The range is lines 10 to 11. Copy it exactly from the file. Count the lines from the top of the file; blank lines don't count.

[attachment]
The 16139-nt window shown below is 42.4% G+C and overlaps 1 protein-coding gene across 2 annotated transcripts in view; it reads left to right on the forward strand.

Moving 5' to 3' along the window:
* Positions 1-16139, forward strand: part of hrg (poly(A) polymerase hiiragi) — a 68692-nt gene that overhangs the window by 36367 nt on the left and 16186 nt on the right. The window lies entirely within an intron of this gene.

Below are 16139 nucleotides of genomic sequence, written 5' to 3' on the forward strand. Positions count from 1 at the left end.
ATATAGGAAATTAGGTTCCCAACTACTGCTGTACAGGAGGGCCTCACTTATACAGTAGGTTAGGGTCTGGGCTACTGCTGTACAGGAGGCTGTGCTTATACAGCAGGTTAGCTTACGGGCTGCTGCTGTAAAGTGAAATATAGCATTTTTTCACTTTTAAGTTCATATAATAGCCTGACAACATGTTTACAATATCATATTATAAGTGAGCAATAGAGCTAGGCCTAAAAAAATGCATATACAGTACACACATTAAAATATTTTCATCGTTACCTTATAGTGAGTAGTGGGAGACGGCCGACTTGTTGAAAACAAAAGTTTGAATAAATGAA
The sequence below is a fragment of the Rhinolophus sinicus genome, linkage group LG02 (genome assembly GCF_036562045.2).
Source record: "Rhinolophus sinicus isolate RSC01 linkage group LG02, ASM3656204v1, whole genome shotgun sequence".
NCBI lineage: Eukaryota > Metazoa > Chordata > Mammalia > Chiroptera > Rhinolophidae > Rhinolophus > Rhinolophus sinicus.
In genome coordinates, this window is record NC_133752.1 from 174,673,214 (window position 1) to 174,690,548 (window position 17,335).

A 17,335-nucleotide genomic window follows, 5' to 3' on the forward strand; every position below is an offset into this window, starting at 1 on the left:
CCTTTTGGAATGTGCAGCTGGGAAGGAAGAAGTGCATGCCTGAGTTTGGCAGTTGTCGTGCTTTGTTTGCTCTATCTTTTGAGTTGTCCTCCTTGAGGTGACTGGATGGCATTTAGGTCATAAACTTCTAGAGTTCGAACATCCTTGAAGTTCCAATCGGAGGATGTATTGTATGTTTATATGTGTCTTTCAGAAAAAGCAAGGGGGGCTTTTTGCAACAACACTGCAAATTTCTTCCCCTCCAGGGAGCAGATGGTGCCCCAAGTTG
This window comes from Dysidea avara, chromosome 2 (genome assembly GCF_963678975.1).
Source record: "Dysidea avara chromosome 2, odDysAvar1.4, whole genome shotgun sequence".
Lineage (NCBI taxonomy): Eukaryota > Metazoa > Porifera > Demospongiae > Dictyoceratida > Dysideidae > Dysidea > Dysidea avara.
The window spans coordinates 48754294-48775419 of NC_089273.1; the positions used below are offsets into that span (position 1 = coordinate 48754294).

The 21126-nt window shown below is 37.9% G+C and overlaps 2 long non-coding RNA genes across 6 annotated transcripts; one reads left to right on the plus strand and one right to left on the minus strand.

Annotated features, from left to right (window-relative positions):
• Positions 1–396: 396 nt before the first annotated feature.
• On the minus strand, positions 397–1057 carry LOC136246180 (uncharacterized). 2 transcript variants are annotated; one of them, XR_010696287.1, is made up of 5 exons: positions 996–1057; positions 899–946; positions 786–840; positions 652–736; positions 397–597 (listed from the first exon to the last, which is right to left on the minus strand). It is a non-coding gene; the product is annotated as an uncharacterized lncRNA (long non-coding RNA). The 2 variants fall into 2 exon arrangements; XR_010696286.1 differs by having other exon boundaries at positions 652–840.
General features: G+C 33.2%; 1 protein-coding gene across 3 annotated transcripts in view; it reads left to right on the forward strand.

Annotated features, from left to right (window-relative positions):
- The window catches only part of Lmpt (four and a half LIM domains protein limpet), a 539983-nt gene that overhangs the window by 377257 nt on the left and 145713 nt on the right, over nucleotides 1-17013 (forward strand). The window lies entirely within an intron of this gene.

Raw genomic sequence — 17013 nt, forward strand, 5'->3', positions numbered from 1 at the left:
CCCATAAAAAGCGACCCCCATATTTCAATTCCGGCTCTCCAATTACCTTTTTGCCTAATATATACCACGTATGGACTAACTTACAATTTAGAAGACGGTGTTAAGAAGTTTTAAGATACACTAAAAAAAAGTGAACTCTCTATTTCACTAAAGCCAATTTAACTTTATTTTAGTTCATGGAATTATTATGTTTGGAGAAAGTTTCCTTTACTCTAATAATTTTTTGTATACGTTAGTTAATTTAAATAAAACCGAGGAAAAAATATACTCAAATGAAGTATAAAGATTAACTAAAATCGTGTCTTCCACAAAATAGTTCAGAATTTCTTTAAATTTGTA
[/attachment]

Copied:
A 17,335-nucleotide genomic window follows, 5' to 3' on the forward strand; every position below is an offset into this window, starting at 1 on the left:
CCTTTTGGAATGTGCAGCTGGGAAGGAAGAAGTGCATGCCTGAGTTTGGCAGTTGTCGTGCTTTGTTTGCTCTATCTTTTGAGTTGTCCTCCTTGAGGTGACTGGATGGCATTTAGGTCATAAACTTCTAGAGTTCGAACATCCTTGAAGTTCCAATCGGAGGATGTATTGTATGTTTATATGTGTCTTTCAGAAAAAGCAAGGGGGGCTTTTTGCAACAACACTGCAAATTTCTTCCCCTCCAGGGAGCAGATGGTGCCCCAAGTTG